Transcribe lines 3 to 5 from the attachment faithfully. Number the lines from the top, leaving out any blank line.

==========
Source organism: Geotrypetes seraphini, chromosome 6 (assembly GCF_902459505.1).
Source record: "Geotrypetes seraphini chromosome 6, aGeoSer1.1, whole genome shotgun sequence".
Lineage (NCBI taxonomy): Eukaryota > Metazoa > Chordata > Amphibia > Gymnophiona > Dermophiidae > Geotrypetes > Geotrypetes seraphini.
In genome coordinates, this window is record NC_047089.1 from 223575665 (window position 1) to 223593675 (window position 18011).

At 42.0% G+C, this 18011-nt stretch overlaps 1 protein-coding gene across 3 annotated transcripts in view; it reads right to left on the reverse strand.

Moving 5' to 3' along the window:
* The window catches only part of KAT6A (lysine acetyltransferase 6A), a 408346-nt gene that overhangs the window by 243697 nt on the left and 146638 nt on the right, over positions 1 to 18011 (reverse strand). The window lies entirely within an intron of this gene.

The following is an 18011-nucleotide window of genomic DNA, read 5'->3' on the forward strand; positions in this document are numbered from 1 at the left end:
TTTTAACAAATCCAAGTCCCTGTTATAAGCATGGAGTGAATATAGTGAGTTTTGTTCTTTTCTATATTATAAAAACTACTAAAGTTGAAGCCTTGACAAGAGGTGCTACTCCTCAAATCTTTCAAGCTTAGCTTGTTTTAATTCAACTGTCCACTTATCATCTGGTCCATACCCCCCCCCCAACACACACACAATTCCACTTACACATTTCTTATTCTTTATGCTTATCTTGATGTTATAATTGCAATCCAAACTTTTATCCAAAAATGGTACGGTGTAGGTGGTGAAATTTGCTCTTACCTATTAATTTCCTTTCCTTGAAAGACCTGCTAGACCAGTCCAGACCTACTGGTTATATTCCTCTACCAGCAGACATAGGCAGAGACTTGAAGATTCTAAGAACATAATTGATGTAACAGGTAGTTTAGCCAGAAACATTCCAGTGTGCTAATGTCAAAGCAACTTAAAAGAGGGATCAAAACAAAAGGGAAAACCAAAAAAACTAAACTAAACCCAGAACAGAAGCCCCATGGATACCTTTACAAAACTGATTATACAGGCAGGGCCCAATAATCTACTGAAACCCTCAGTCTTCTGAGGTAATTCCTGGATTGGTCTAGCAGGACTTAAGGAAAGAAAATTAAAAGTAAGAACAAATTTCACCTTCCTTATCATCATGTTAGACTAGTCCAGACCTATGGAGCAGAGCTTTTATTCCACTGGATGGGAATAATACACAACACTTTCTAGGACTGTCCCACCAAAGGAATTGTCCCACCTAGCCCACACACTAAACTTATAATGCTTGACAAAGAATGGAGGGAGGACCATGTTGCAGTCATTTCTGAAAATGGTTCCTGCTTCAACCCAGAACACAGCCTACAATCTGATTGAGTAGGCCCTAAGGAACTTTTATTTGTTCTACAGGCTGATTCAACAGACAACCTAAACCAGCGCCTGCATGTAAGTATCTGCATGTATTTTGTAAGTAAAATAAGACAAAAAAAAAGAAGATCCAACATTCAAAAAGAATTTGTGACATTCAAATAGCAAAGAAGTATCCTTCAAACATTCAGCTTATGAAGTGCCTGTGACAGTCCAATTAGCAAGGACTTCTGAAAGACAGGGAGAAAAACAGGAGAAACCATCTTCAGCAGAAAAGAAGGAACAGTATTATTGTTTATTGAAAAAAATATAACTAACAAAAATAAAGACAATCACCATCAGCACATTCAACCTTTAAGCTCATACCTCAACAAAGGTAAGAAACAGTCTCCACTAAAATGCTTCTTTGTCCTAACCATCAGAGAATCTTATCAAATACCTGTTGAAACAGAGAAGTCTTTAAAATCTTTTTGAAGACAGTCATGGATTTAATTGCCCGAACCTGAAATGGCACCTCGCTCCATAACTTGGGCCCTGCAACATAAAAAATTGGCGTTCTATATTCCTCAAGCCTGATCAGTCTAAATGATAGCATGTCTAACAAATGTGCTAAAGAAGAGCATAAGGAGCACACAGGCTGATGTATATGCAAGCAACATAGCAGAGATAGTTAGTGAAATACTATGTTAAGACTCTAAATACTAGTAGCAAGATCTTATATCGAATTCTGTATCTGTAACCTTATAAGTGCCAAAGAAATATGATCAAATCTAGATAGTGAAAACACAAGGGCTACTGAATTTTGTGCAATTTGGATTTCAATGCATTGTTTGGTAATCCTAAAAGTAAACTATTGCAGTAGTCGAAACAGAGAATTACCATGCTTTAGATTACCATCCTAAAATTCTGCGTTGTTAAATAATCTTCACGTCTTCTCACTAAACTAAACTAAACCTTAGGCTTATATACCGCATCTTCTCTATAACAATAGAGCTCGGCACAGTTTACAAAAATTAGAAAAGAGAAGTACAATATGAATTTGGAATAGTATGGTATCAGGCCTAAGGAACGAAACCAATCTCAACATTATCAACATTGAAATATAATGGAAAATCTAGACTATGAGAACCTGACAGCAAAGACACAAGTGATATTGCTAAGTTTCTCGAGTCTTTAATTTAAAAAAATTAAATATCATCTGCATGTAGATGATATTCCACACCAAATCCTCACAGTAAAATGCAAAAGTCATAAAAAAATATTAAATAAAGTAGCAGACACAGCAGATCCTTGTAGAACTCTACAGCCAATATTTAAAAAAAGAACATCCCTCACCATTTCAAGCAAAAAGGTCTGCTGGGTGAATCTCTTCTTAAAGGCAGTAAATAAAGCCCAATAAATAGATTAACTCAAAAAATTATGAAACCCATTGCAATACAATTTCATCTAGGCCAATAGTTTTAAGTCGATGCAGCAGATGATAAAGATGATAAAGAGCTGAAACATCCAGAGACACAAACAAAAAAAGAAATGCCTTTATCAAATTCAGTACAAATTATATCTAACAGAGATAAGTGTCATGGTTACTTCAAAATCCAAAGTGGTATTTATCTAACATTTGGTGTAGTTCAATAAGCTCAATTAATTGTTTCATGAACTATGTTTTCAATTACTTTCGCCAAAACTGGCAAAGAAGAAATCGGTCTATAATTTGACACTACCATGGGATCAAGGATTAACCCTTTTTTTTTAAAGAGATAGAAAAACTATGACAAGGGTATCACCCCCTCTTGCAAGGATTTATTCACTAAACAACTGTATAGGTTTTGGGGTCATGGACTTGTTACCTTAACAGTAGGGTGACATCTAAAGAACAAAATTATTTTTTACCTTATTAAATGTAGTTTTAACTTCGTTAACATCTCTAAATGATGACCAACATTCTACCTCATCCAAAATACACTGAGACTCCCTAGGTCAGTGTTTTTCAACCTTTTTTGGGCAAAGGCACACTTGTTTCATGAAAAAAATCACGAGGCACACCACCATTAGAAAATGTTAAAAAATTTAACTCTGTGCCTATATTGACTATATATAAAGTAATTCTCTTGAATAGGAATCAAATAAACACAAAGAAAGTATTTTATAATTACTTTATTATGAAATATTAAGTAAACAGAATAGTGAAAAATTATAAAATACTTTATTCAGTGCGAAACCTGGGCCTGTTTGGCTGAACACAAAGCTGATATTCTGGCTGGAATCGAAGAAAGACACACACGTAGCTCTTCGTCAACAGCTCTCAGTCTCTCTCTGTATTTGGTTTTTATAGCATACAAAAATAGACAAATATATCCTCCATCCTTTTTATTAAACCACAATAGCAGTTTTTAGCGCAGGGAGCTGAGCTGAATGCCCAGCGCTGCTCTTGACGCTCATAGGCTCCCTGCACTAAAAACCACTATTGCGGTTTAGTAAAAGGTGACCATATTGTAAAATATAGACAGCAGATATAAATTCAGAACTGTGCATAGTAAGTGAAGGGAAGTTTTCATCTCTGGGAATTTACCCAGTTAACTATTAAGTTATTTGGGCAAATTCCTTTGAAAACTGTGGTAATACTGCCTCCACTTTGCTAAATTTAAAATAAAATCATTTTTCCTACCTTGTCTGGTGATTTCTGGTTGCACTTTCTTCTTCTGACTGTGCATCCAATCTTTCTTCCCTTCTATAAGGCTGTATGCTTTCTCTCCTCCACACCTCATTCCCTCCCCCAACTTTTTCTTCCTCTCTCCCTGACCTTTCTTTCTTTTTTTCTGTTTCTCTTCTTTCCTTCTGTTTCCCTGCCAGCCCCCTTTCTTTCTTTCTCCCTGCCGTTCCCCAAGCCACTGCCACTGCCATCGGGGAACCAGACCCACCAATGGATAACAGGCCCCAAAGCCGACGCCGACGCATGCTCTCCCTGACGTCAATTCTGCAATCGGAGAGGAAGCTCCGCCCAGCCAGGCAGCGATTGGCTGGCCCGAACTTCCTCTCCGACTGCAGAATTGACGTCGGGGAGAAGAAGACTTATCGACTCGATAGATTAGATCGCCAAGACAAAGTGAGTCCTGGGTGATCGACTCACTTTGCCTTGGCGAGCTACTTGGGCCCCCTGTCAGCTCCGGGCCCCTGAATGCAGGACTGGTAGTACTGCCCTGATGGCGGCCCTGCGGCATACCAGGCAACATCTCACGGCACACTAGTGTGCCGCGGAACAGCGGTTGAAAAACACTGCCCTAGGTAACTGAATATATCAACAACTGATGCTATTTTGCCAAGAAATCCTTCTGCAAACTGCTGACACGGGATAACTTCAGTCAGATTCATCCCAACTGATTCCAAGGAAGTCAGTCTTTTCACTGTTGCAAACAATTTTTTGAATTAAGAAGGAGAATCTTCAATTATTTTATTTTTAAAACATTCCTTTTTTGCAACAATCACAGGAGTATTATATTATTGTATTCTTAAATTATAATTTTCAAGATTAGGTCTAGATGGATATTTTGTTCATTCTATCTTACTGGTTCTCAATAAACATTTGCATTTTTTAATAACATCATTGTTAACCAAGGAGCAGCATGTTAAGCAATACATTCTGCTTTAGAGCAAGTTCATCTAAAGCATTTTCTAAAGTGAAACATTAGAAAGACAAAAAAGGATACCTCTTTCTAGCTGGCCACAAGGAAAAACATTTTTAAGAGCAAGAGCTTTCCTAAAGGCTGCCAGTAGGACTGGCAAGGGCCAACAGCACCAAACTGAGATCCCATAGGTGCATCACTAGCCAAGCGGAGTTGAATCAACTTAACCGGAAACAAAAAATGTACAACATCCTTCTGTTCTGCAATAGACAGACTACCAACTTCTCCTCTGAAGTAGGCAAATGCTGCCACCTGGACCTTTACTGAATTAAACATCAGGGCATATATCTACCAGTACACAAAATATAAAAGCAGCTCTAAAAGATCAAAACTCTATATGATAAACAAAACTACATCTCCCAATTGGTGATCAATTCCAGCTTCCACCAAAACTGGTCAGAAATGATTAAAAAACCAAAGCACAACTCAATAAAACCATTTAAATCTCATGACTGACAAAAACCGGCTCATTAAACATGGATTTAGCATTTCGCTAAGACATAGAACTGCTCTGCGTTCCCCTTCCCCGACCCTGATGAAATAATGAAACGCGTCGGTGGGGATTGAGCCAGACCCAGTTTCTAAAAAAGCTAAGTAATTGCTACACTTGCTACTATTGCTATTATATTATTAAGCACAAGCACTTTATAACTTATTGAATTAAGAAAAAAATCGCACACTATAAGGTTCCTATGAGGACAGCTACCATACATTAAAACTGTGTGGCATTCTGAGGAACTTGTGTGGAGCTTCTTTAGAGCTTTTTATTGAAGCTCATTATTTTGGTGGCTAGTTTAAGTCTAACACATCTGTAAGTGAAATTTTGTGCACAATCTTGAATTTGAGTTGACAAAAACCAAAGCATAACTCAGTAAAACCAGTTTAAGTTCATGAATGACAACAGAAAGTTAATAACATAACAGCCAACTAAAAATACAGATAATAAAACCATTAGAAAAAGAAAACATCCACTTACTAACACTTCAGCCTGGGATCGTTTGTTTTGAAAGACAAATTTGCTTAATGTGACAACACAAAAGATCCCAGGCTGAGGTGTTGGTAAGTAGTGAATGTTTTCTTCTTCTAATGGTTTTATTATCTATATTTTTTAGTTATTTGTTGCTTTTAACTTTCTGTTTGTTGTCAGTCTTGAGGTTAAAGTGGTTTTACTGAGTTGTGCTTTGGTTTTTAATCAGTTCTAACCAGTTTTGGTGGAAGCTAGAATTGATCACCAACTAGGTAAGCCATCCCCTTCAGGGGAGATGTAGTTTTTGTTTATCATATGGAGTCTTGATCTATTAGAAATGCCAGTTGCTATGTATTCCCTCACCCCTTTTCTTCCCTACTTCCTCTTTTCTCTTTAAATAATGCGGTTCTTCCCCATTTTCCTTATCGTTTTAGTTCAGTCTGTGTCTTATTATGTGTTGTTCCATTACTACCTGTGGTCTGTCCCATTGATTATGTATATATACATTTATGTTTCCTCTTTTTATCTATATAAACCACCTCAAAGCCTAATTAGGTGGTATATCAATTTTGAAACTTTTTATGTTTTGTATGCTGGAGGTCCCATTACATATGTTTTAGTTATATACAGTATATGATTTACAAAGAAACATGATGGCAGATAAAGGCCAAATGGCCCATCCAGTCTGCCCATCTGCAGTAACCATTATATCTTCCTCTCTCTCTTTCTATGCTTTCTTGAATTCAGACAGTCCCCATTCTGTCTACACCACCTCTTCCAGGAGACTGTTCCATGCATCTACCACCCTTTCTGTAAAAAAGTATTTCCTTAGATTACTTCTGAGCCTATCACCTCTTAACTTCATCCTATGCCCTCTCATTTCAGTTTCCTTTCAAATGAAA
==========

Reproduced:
Lineage (NCBI taxonomy): Eukaryota > Metazoa > Chordata > Amphibia > Gymnophiona > Dermophiidae > Geotrypetes > Geotrypetes seraphini.
In genome coordinates, this window is record NC_047089.1 from 223575665 (window position 1) to 223593675 (window position 18011).

At 42.0% G+C, this 18011-nt stretch overlaps 1 protein-coding gene across 3 annotated transcripts in view; it reads right to left on the reverse strand.